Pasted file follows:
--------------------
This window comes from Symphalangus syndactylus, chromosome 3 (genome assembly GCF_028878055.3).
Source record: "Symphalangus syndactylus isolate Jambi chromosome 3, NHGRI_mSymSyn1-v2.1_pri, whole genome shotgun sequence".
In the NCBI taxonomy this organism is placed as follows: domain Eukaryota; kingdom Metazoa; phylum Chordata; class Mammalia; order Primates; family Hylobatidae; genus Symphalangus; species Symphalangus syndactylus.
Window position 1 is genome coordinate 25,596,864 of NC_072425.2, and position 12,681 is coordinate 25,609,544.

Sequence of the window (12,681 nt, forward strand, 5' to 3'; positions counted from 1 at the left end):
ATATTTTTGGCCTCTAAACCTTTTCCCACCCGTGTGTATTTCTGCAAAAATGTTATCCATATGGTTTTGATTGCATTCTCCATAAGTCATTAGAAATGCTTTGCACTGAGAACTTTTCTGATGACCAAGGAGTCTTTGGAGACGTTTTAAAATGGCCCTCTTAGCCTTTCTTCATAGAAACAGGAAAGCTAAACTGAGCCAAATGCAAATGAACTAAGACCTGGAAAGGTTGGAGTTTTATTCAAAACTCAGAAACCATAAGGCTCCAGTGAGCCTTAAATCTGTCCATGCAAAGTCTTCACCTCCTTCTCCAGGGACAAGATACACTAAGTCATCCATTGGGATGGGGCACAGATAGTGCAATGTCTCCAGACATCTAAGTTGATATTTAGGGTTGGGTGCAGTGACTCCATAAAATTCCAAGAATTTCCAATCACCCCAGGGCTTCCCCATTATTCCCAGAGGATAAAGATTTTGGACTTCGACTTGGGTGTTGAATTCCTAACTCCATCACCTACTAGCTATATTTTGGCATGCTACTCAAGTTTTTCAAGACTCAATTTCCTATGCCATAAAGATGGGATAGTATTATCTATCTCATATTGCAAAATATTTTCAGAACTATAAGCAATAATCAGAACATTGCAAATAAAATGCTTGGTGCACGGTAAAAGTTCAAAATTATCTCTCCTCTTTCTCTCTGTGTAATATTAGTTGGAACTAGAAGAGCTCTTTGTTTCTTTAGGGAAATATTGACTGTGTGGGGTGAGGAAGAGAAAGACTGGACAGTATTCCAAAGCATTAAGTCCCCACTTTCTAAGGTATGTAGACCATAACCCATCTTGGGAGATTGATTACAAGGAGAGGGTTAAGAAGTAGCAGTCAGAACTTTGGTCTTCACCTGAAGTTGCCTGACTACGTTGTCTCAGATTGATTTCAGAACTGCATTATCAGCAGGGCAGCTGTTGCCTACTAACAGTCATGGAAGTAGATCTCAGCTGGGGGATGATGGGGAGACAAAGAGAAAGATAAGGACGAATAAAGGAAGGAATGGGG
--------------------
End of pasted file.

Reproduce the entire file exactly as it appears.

This window comes from Symphalangus syndactylus, chromosome 3 (genome assembly GCF_028878055.3).
Source record: "Symphalangus syndactylus isolate Jambi chromosome 3, NHGRI_mSymSyn1-v2.1_pri, whole genome shotgun sequence".
In the NCBI taxonomy this organism is placed as follows: domain Eukaryota; kingdom Metazoa; phylum Chordata; class Mammalia; order Primates; family Hylobatidae; genus Symphalangus; species Symphalangus syndactylus.
Window position 1 is genome coordinate 25,596,864 of NC_072425.2, and position 12,681 is coordinate 25,609,544.

Sequence of the window (12,681 nt, forward strand, 5' to 3'; positions counted from 1 at the left end):
ATATTTTTGGCCTCTAAACCTTTTCCCACCCGTGTGTATTTCTGCAAAAATGTTATCCATATGGTTTTGATTGCATTCTCCATAAGTCATTAGAAATGCTTTGCACTGAGAACTTTTCTGATGACCAAGGAGTCTTTGGAGACGTTTTAAAATGGCCCTCTTAGCCTTTCTTCATAGAAACAGGAAAGCTAAACTGAGCCAAATGCAAATGAACTAAGACCTGGAAAGGTTGGAGTTTTATTCAAAACTCAGAAACCATAAGGCTCCAGTGAGCCTTAAATCTGTCCATGCAAAGTCTTCACCTCCTTCTCCAGGGACAAGATACACTAAGTCATCCATTGGGATGGGGCACAGATAGTGCAATGTCTCCAGACATCTAAGTTGATATTTAGGGTTGGGTGCAGTGACTCCATAAAATTCCAAGAATTTCCAATCACCCCAGGGCTTCCCCATTATTCCCAGAGGATAAAGATTTTGGACTTCGACTTGGGTGTTGAATTCCTAACTCCATCACCTACTAGCTATATTTTGGCATGCTACTCAAGTTTTTCAAGACTCAATTTCCTATGCCATAAAGATGGGATAGTATTATCTATCTCATATTGCAAAATATTTTCAGAACTATAAGCAATAATCAGAACATTGCAAATAAAATGCTTGGTGCACGGTAAAAGTTCAAAATTATCTCTCCTCTTTCTCTCTGTGTAATATTAGTTGGAACTAGAAGAGCTCTTTGTTTCTTTAGGGAAATATTGACTGTGTGGGGTGAGGAAGAGAAAGACTGGACAGTATTCCAAAGCATTAAGTCCCCACTTTCTAAGGTATGTAGACCATAACCCATCTTGGGAGATTGATTACAAGGAGAGGGTTAAGAAGTAGCAGTCAGAACTTTGGTCTTCACCTGAAGTTGCCTGACTACGTTGTCTCAGATTGATTTCAGAACTGCATTATCAGCAGGGCAGCTGTTGCCTACTAACAGTCATGGAAGTAGATCTCAGCTGGGGGATGATGGGGAGACAAAGAGAAAGATAAGGACGAATAAAGGAAGGAATGGGG